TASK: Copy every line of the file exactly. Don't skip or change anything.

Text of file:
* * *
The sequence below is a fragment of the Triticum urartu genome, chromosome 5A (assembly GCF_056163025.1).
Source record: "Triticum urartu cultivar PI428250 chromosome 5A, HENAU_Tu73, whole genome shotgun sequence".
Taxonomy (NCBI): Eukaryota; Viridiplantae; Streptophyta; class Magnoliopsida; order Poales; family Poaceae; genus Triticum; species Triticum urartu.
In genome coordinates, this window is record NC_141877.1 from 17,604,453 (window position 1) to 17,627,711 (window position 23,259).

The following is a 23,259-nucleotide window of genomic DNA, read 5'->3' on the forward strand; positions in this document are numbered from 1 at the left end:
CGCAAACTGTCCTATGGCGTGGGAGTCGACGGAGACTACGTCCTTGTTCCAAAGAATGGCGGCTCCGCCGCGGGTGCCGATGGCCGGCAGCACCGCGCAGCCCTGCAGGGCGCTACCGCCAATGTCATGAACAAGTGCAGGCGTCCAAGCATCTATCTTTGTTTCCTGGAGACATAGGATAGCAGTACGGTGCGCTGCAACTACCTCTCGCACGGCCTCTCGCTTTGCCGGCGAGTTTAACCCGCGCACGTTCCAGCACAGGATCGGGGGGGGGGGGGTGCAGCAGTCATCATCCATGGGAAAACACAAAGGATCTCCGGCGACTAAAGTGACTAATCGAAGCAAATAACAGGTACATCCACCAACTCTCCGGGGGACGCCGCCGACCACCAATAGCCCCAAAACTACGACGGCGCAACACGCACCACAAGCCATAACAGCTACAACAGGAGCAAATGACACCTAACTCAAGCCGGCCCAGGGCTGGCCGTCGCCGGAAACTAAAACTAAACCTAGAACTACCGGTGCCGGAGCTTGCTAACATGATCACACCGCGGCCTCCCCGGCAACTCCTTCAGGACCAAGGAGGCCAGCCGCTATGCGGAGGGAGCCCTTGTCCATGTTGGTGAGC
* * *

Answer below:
The sequence below is a fragment of the Triticum urartu genome, chromosome 5A (assembly GCF_056163025.1).
Source record: "Triticum urartu cultivar PI428250 chromosome 5A, HENAU_Tu73, whole genome shotgun sequence".
Taxonomy (NCBI): Eukaryota; Viridiplantae; Streptophyta; class Magnoliopsida; order Poales; family Poaceae; genus Triticum; species Triticum urartu.
In genome coordinates, this window is record NC_141877.1 from 17,604,453 (window position 1) to 17,627,711 (window position 23,259).

The following is a 23,259-nucleotide window of genomic DNA, read 5'->3' on the forward strand; positions in this document are numbered from 1 at the left end:
CGCAAACTGTCCTATGGCGTGGGAGTCGACGGAGACTACGTCCTTGTTCCAAAGAATGGCGGCTCCGCCGCGGGTGCCGATGGCCGGCAGCACCGCGCAGCCCTGCAGGGCGCTACCGCCAATGTCATGAACAAGTGCAGGCGTCCAAGCATCTATCTTTGTTTCCTGGAGACATAGGATAGCAGTACGGTGCGCTGCAACTACCTCTCGCACGGCCTCTCGCTTTGCCGGCGAGTTTAACCCGCGCACGTTCCAGCACAGGATCGGGGGGGGGGGGGTGCAGCAGTCATCATCCATGGGAAAACACAAAGGATCTCCGGCGACTAAAGTGACTAATCGAAGCAAATAACAGGTACATCCACCAACTCTCCGGGGGACGCCGCCGACCACCAATAGCCCCAAAACTACGACGGCGCAACACGCACCACAAGCCATAACAGCTACAACAGGAGCAAATGACACCTAACTCAAGCCGGCCCAGGGCTGGCCGTCGCCGGAAACTAAAACTAAACCTAGAACTACCGGTGCCGGAGCTTGCTAACATGATCACACCGCGGCCTCCCCGGCAACTCCTTCAGGACCAAGGAGGCCAGCCGCTATGCGGAGGGAGCCCTTGTCCATGTTGGTGAGC